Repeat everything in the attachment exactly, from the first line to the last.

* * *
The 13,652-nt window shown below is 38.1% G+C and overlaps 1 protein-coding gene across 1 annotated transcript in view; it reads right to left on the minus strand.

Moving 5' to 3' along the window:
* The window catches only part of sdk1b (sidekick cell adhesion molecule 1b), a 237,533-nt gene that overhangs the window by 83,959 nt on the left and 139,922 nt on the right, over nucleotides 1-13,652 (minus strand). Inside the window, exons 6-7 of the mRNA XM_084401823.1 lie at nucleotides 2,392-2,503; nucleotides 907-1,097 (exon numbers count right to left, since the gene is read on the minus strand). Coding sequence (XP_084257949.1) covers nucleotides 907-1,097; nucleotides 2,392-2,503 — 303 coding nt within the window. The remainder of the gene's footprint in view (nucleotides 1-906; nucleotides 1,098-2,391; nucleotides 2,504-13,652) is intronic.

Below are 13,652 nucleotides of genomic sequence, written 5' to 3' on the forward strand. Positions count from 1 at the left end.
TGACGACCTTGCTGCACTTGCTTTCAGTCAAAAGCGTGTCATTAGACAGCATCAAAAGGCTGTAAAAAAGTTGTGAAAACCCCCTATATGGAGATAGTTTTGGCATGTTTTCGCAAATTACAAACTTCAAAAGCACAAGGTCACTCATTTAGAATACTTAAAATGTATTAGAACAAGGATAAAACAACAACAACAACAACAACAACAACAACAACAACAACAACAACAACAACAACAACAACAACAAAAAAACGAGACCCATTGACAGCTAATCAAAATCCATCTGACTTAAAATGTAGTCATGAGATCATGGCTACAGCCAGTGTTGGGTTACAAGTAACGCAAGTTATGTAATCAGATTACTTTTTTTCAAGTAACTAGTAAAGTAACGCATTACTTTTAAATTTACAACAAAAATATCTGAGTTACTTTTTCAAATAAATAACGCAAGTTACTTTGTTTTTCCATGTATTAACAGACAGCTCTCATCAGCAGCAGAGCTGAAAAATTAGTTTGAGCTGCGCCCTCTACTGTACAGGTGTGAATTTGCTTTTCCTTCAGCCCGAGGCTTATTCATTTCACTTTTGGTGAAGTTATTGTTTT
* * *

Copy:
The 13,652-nt window shown below is 38.1% G+C and overlaps 1 protein-coding gene across 1 annotated transcript in view; it reads right to left on the minus strand.

Moving 5' to 3' along the window:
* The window catches only part of sdk1b (sidekick cell adhesion molecule 1b), a 237,533-nt gene that overhangs the window by 83,959 nt on the left and 139,922 nt on the right, over nucleotides 1-13,652 (minus strand). Inside the window, exons 6-7 of the mRNA XM_084401823.1 lie at nucleotides 2,392-2,503; nucleotides 907-1,097 (exon numbers count right to left, since the gene is read on the minus strand). Coding sequence (XP_084257949.1) covers nucleotides 907-1,097; nucleotides 2,392-2,503 — 303 coding nt within the window. The remainder of the gene's footprint in view (nucleotides 1-906; nucleotides 1,098-2,391; nucleotides 2,504-13,652) is intronic.

Below are 13,652 nucleotides of genomic sequence, written 5' to 3' on the forward strand. Positions count from 1 at the left end.
TGACGACCTTGCTGCACTTGCTTTCAGTCAAAAGCGTGTCATTAGACAGCATCAAAAGGCTGTAAAAAAGTTGTGAAAACCCCCTATATGGAGATAGTTTTGGCATGTTTTCGCAAATTACAAACTTCAAAAGCACAAGGTCACTCATTTAGAATACTTAAAATGTATTAGAACAAGGATAAAACAACAACAACAACAACAACAACAACAACAACAACAACAACAACAACAACAACAACAACAACAAAAAAACGAGACCCATTGACAGCTAATCAAAATCCATCTGACTTAAAATGTAGTCATGAGATCATGGCTACAGCCAGTGTTGGGTTACAAGTAACGCAAGTTATGTAATCAGATTACTTTTTTTCAAGTAACTAGTAAAGTAACGCATTACTTTTAAATTTACAACAAAAATATCTGAGTTACTTTTTCAAATAAATAACGCAAGTTACTTTGTTTTTCCATGTATTAACAGACAGCTCTCATCAGCAGCAGAGCTGAAAAATTAGTTTGAGCTGCGCCCTCTACTGTACAGGTGTGAATTTGCTTTTCCTTCAGCCCGAGGCTTATTCATTTCACTTTTGGTGAAGTTATTGTTTT